Martine Gutierrez, Self Portrait. Courtesy of the artist.
At the 58th Venice Biennale, one can’t help but stop in their tracks before the work of Martine Gutierrez. The transgender Latinx photographer’s self-portraits challenge gender stereotypes, offer up new visions of pop-cultural icons, and commingle tropes of high fashion and indigenous cultures.
In one photograph, Gutierrez appears poolside, wrapped around a male mannequin, while resembling Kim Kardashian with silky black locks and a doe-eyed gaze; in another, she has melons in her bikini top, offering them up to the viewer like perfectly rotund breasts.
In the past year, Gutierrez, who shows with Ryan Lee, has earned not just prime real estate in Venice, but also the cover of Artforum and inclusion in museum shows across the U.S., the U.K., and Germany.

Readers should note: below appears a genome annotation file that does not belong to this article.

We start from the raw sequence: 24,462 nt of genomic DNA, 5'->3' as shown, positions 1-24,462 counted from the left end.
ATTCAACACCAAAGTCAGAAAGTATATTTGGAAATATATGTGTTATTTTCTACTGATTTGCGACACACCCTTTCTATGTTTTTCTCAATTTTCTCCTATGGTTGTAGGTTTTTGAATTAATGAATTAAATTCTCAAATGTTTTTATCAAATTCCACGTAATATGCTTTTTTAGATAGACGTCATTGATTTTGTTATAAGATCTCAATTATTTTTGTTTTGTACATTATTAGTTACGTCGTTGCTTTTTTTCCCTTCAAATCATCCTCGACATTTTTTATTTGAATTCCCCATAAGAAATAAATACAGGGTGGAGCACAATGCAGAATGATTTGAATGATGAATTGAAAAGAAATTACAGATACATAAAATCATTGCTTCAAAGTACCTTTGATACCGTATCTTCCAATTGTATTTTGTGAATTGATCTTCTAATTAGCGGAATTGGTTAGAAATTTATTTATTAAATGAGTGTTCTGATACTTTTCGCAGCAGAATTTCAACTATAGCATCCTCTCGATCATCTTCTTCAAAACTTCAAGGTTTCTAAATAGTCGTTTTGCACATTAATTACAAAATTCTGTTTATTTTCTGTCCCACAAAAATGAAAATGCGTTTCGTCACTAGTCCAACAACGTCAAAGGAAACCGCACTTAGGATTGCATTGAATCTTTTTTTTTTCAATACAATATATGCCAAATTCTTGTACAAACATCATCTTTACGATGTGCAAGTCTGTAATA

One of Gutierrez’s recent works, the magazine Indigenous Woman (2018), was inspired by aspirations to be a cover girl and to behold a glossy fashion magazine that reflected her own ideals, mixing glamorous looks, indigenous garb, and pop culture. RISD Museum curator Dominic Molon included Gutierrez in the show “Bona Drag” earlier this spring. Molon noted that the artist’s use of motifs from art history and commercial advertising “confuses the boundaries between them, provocatively suggesting how both ‘sell’ through seduction, whether the ‘product’ is high-end merchandise or established legacies of power and authority.”